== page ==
At least, in shopping for new stuff, I did try to follow some guidelines that make for better buying. I bought only stuff that I would wear regularly — i.e., in hot or cold weather, all-season appropriate etc. It was all stuff I knew I would be happy to wear daily in London. I also tried not to spend too much, while buying stuff that was good quality material and construction and would last. I didn’t want to buy anything that would fall apart after a couple wears. I managed to find nice pair of JOSEPH jeans on sale at TK Maxx (UK equivalent of TJ Maxx) for less than 1/4 of the original price, a couple of shirts at Marks & Spencer for less than £30 each that were Tencel or similar materials that are more sustainable than regular cotton ( i.e, require less energy and water to produce and have lower chemical release) and last longer, and a dress from Sezane (a brand that, while not fully sustainable, has committed to transitioning to more sustainable production).

New jeans and shirt at the pyramid of Unas, Saqqara
Another new shirt, with my girl Meritamen at the Egyptian Museum, Cairo
New dress at the mosque of Ibn Tulun, Cairo

A Purchase Made In Haste

Last week a miracle happened. Despite missing my flight last Tuesday because I had forgotten my passport, I somehow managed to land in Austin, Texas, only a few hours later than planned and still make it on time for dinner with friends that evening. When I had arrived at Heathrow airport earlier that day and realized that I didn’t have my passport , I had doubted whether I’d be making it to Austin in time for the wedding we were going to last weekend, much less for our dinner that night. So I was amazed that I landed in time to go straight from the airport to dinner.

The only problem was that I was in dingy sweat pants with holes, and from what I had seen online, the restaurant looked nice. My husband had gone ahead on our planned flight to Austin with both of our bags, and I wasn’t able to get in touch with him in time to get him to find me a change of clothes from my bag. So I was left with a choice: show up at the restaurant looking like a bum or break my rule and buy something new during my layover at Houston airport that I could wear to dinner. I decided that I wouldn’t go out of my way to buy something but that, if there was a clothes store on the way between my arrival and departure gates and if that store had something I would definitely wear often in the future, then I would get something new.

As fate would have it, I got off my plane from London and saw a Brooks Brothers straight ahead. Right at the front of the shop was a red and black striped no-iron shirt dress that was exactly the kind of comfortable, casual but not too casual, dress that both would be appropriate for dinner and that I expected I would wear often. They only had two sizes left of it, and one of those sizes was mine. So I bought it.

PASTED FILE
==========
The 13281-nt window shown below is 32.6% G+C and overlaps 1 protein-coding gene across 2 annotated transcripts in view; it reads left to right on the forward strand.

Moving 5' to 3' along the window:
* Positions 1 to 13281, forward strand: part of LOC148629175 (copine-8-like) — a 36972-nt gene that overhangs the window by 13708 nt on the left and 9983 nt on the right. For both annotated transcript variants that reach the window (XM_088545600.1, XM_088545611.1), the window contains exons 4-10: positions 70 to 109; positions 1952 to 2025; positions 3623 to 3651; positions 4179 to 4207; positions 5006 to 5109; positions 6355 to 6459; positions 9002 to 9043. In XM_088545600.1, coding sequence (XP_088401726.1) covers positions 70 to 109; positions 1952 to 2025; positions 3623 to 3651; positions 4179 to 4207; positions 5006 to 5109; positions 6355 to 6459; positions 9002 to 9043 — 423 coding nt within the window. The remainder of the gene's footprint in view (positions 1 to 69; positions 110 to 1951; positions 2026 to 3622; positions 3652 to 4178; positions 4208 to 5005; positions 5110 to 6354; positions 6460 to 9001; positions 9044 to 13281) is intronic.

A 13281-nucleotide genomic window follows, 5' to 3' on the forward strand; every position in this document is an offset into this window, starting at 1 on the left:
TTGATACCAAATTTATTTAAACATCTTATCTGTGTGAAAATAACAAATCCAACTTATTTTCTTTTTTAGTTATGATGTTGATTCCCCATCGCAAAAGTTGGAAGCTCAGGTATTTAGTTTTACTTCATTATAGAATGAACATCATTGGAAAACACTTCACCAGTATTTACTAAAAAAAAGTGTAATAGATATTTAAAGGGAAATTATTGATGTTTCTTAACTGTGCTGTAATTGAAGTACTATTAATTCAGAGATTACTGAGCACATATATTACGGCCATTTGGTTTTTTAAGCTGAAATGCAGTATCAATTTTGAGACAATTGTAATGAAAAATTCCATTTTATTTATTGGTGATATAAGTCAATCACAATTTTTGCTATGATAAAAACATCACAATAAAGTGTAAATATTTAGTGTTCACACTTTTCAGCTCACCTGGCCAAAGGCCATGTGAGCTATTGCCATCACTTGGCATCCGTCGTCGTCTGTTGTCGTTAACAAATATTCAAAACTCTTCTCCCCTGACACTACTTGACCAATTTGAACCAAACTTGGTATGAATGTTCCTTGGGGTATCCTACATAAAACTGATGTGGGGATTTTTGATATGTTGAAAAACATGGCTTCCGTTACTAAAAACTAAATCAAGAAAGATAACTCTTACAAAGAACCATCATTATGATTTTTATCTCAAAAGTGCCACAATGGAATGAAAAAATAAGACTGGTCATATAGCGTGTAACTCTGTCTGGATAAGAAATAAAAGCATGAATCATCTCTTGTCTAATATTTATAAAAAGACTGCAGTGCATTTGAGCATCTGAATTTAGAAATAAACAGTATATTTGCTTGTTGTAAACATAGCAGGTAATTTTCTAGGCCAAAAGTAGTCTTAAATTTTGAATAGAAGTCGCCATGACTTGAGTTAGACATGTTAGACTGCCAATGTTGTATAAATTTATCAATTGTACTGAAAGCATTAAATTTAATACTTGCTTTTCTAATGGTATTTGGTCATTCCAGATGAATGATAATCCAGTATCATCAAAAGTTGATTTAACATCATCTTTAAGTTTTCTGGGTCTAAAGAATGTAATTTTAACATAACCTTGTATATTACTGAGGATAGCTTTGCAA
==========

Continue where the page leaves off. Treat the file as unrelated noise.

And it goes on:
Arriving at the restaurant in my new dress, I realized that Austin is a lot more casual than London and that I probably could have gotten away with wearing my sweatpants without any dirty looks. Also, even if I had gotten any dirty looks, why should I have cared? Except our friends, who would have understood the situation because they knew about my passport drama, I was never going to see anyone in that restaurant again. It’s amazing how even after a year of trying to break my old ways of thinking about clothes I still worry so much about what other people will think about what I wear.

At the same time, it was freeing to realize after the fact that I had bought the dress because I liked it and it looked comfortable even though I had no idea whether it was stylish or ‘in’ this year/season/whatever fashion cycle we’re on. I obviously see what people are wearing on the street, but because I don’t look in stores or at shopping websites anymore (or even the ads the shopping websites send by email) I don’t really know what current trends are. It’s incredibly freeing not to know, not to feel pressure to wear things you wouldn’t otherwise really want to wear. I hope that, even if I do start buying new stuff again after this year ends, I can manage to avoid knowing what’s ‘in’.

Already wearing my new dress again today! (Please excuse the sleepy jet-lagged face! And so happy I didn’t have to iron it even though it had been awkwardly folded and squashed in my suitcase.

Of Lotus Pose and Louboutins

“She talked too much! I wanted to be like, ‘Oh my God, shut up!'”

I overheard a woman say this yesterday about the substitute teacher who had just led our yoga class. I found it funny since I had only attended the class because that particular instructor was teaching it and I love how much she talks. And by “talks” I mean she explains the philosophy behind the sequence she has chosen for that day’s class and guides the class through breath work and visualizations to help get the most physically and mentally out of each pose. I suspect the woman I overheard, who was very fit and in head-to-toe Lululemon, was complaining about the ‘talking’ because she had been there just for the calorie-out and abs-toned exercise.